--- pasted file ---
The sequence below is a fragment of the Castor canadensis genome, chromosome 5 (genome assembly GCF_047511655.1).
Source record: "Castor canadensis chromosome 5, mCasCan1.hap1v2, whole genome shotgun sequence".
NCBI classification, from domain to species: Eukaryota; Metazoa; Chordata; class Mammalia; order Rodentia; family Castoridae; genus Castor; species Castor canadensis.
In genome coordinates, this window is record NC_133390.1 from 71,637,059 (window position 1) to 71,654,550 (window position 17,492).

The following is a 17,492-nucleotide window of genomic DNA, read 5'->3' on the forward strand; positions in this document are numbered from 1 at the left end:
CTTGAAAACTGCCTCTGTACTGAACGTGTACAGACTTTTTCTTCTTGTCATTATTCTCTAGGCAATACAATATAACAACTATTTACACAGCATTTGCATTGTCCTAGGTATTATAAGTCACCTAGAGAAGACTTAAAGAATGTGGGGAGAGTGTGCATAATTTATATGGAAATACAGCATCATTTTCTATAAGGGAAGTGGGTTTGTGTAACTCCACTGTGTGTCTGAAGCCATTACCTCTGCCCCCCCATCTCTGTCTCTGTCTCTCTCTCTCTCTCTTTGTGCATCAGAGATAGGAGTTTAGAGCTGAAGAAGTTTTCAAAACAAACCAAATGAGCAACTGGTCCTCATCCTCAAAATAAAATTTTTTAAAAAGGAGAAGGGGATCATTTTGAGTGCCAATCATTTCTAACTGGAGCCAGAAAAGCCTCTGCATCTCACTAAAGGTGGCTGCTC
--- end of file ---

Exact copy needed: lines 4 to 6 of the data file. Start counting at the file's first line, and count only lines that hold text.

In genome coordinates, this window is record NC_133390.1 from 71,637,059 (window position 1) to 71,654,550 (window position 17,492).

The following is a 17,492-nucleotide window of genomic DNA, read 5'->3' on the forward strand; positions in this document are numbered from 1 at the left end:
CTTGAAAACTGCCTCTGTACTGAACGTGTACAGACTTTTTCTTCTTGTCATTATTCTCTAGGCAATACAATATAACAACTATTTACACAGCATTTGCATTGTCCTAGGTATTATAAGTCACCTAGAGAAGACTTAAAGAATGTGGGGAGAGTGTGCATAATTTATATGGAAATACAGCATCATTTTCTATAAGGGAAGTGGGTTTGTGTAACTCCACTGTGTGTCTGAAGCCATTACCTCTGCCCCCCCATCTCTGTCTCTGTCTCTCTCTCTCTCTCTTTGTGCATCAGAGATAGGAGTTTAGAGCTGAAGAAGTTTTCAAAACAAACCAAATGAGCAACTGGTCCTCATCCTCAAAATAAAATTTTTTAAAAAGGAGAAGGGGATCATTTTGAGTGCCAATCATTTCTAACTGGAGCCAGAAAAGCCTCTGCATCTCACTAAAGGTGGCTGCTC